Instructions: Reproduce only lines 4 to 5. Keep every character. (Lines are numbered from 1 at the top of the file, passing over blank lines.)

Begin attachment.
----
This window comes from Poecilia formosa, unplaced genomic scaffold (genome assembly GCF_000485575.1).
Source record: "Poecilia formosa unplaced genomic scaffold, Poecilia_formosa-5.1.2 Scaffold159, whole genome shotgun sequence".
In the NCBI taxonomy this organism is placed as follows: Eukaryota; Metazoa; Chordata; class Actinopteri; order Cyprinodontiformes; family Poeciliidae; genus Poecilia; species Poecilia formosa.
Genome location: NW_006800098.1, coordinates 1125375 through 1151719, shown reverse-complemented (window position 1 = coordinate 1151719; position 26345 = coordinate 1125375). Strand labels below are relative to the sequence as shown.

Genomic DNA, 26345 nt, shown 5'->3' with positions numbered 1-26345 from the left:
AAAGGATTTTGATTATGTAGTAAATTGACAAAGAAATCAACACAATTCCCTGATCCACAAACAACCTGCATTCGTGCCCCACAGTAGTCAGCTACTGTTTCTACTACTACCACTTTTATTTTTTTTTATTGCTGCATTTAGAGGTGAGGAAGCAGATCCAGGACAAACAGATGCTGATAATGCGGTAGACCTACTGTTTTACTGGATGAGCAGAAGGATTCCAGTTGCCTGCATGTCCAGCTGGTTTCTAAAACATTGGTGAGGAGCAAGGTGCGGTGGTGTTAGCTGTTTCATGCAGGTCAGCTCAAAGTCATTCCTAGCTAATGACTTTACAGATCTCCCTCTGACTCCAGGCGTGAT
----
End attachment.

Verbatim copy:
Genome location: NW_006800098.1, coordinates 1125375 through 1151719, shown reverse-complemented (window position 1 = coordinate 1151719; position 26345 = coordinate 1125375). Strand labels below are relative to the sequence as shown.

Genomic DNA, 26345 nt, shown 5'->3' with positions numbered 1-26345 from the left: